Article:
Couple of days ago i met with a .net guru and we had discussion on advanced concept of .NET and Memory management; I am sharing the findings of that discussion with you. I feel that many .NET programmers still do not realize the difference between Primitive, Reference and Value types, and how they stored in memory (what goes where) and misuse of any type can lead to subtle bugs that are very hard to find. So it is very important to understand the different types that .NET Framework supports. In this article, I am going to talk about these different types briefly.
"Variables" are simply storage locations for data becuase it is really hard to pragramme against the memory address. It means, a variable is just an association between a name and memory slot. You can place data into them and retrieve their contents as part of a C# expression. The size of that slot, and the interpretation of the value is controlled through "Types" - and this is where the difference between value types and reference types comes in.
Any data types directly supported by the compiler are called primitive types. Primitive types map directly to types that exist in the base class library. For example, in C# an int maps directly to the System.Int32 type. Because of this, the following two lines of code are identical to the two lines of code shown previously:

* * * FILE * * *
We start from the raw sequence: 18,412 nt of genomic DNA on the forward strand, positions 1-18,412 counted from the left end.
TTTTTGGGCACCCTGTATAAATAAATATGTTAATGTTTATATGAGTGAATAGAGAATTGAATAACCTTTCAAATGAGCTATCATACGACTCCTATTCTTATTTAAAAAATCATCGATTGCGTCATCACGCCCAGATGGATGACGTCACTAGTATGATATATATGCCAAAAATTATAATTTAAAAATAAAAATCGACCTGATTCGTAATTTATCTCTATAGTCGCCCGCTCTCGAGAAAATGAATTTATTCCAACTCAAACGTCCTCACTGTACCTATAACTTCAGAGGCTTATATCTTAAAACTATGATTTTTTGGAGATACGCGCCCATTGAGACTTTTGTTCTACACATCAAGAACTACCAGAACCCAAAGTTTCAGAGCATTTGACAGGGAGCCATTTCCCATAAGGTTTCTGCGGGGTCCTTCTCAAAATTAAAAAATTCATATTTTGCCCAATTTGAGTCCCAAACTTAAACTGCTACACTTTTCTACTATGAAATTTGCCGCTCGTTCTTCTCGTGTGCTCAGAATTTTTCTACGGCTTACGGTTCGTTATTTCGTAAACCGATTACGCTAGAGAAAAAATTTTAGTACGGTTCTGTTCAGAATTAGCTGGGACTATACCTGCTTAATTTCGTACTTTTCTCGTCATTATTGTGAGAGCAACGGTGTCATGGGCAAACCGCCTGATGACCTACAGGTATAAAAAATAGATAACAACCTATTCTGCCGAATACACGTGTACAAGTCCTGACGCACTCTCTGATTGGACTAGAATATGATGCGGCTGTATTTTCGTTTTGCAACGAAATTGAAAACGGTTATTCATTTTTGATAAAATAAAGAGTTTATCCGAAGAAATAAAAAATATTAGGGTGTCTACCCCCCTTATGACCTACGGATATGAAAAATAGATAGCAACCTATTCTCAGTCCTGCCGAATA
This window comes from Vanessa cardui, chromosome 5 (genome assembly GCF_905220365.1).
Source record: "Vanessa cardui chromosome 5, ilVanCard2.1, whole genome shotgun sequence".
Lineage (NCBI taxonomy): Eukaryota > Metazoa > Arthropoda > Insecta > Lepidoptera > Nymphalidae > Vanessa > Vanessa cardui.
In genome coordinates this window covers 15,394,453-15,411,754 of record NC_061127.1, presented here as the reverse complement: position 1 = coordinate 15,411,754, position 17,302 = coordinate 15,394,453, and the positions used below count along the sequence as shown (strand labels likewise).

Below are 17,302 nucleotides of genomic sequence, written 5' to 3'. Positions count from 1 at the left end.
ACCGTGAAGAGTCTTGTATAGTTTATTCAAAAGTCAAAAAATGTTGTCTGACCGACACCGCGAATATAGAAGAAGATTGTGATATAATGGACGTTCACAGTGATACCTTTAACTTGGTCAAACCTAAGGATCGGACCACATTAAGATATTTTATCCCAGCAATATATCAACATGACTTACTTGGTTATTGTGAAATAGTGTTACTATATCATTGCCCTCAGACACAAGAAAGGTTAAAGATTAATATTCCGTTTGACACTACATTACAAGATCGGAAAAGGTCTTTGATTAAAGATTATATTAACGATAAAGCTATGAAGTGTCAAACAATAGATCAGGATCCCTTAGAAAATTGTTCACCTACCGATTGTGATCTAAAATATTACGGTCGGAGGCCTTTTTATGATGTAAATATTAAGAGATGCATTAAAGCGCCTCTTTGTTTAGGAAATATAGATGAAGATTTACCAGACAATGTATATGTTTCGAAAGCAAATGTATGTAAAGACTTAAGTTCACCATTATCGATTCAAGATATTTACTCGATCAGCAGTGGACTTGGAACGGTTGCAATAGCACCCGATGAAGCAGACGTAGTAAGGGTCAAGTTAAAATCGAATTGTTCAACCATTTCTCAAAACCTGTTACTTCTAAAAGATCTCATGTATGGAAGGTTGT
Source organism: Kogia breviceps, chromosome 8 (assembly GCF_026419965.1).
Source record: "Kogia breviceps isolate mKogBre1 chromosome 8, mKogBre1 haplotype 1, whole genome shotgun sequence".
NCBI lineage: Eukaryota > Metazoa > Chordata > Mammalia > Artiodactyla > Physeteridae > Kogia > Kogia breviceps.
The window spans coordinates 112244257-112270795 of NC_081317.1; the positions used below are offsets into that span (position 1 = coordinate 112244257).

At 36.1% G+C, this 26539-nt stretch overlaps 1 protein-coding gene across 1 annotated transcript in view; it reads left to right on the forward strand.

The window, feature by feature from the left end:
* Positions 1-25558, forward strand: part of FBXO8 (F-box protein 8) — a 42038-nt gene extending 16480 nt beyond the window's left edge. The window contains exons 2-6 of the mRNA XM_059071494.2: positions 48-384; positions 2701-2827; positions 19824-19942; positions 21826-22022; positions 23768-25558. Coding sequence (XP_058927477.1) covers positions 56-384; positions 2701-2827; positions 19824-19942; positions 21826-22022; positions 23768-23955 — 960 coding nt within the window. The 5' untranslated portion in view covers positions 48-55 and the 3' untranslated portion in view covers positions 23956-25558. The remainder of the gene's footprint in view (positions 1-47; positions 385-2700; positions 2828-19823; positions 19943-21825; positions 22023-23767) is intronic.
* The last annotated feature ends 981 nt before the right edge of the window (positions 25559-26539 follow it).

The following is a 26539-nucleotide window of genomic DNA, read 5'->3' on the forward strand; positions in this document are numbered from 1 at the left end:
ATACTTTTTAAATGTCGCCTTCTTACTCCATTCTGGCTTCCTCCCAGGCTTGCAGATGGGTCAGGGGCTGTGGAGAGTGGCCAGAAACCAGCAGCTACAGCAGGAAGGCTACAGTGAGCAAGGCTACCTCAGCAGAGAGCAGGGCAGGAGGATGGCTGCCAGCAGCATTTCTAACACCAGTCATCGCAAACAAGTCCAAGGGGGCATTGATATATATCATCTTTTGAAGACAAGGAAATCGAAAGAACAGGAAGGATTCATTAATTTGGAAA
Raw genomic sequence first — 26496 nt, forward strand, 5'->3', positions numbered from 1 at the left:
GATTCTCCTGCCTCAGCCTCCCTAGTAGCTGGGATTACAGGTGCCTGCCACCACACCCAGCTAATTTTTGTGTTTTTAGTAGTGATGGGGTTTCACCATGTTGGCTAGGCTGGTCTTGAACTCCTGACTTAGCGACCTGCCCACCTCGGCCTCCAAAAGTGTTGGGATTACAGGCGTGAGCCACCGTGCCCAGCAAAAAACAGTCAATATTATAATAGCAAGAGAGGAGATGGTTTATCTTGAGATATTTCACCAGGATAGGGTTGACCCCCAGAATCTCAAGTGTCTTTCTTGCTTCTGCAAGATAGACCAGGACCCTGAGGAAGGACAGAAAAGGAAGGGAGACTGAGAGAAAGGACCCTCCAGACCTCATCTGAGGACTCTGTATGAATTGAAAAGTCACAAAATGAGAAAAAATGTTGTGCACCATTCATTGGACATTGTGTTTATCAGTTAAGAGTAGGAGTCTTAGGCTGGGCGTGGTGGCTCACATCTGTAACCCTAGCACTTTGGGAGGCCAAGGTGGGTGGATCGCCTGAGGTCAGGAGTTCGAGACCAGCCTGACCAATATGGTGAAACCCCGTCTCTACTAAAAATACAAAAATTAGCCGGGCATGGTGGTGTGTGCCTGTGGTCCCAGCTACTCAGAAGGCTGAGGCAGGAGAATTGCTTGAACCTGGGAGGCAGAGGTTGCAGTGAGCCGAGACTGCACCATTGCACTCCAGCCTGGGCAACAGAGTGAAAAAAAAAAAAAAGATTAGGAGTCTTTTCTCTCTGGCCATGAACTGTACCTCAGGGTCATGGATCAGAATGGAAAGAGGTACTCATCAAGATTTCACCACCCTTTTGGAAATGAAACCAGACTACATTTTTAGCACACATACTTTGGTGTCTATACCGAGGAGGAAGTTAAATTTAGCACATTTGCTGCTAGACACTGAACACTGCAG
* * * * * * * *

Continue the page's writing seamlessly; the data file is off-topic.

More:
System.Int32 a = new System.Int32(5);
System.Int32 a = 5;
Above lines are identical to following lines:
int a = new int(5);
int a = 5;
A data type is a value type if it holds the data within its own memory allocation. Value types derive from System.ValueType, which derives from System.Object. Types that derive from System.ValueType have special behavior in the CLR. Value type variables directly contain their values, which means that the memory is allocated inline in whatever context the variable is declared. There is no separate heap allocation or garbage collection overhead for value-type variables. Value types include the following:
- All numeric data types
- Boolean, Char, and Date
- All structures, even if their members are reference types